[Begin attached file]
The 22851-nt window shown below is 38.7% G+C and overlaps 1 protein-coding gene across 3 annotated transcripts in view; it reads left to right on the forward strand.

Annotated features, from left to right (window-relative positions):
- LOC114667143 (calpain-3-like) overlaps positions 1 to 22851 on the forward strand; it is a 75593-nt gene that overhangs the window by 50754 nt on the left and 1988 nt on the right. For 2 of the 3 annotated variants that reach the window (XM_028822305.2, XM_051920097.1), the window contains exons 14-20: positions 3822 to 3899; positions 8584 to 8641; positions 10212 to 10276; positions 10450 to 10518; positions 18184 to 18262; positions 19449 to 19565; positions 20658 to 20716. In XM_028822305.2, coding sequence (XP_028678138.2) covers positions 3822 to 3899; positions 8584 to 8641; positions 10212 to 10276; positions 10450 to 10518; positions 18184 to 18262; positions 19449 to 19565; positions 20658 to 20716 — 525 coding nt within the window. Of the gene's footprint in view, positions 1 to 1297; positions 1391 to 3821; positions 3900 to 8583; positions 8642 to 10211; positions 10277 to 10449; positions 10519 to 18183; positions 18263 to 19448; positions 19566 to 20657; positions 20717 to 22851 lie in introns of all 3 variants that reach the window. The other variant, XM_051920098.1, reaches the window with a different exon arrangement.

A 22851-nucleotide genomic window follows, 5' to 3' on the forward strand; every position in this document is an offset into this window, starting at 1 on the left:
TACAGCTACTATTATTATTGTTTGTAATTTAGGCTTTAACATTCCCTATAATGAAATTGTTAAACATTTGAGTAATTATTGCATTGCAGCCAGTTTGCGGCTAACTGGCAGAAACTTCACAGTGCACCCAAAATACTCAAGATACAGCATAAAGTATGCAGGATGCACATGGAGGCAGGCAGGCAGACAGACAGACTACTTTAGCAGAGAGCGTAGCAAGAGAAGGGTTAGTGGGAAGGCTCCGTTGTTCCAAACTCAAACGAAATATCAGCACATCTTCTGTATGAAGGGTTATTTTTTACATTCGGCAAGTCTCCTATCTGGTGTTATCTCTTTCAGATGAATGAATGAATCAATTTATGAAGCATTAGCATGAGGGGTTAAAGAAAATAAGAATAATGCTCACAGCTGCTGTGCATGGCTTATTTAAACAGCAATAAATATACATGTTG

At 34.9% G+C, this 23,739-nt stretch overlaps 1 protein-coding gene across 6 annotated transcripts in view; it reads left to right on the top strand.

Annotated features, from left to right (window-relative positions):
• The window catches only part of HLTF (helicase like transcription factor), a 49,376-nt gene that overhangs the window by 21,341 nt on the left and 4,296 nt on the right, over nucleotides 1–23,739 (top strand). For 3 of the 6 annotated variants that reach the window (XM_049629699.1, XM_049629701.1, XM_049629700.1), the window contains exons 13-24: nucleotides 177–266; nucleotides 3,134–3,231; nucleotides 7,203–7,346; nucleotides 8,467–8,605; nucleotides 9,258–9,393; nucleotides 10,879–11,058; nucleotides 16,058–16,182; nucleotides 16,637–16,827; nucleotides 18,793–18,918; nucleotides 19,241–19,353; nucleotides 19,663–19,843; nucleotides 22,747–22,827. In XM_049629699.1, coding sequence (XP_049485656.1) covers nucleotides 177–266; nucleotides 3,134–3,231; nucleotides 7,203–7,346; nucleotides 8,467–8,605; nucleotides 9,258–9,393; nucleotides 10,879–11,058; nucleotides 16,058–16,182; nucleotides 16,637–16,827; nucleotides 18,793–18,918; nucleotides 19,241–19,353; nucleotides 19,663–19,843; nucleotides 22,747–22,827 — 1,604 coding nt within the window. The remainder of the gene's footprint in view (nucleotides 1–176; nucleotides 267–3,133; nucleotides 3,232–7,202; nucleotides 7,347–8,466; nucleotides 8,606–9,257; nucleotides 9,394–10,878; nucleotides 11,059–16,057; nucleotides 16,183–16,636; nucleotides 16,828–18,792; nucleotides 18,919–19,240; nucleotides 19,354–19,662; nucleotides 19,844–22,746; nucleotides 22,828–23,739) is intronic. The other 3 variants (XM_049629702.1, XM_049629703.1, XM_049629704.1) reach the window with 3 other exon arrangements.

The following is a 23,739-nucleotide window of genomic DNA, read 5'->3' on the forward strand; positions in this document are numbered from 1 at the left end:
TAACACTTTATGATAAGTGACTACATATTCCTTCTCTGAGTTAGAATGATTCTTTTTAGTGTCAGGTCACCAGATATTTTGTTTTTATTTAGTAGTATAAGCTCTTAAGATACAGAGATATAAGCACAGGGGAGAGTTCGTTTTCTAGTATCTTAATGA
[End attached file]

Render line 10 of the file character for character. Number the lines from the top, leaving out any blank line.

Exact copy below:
TAACACTTTATGATAAGTGACTACATATTCCTTCTCTGAGTTAGAATGATTCTTTTTAGTGTCAGGTCACCAGATATTTTGTTTTTATTTAGTAGTATAAGCTCTTAAGATACAGAGATATAAGCACAGGGGAGAGTTCGTTTTCTAGTATCTTAATGA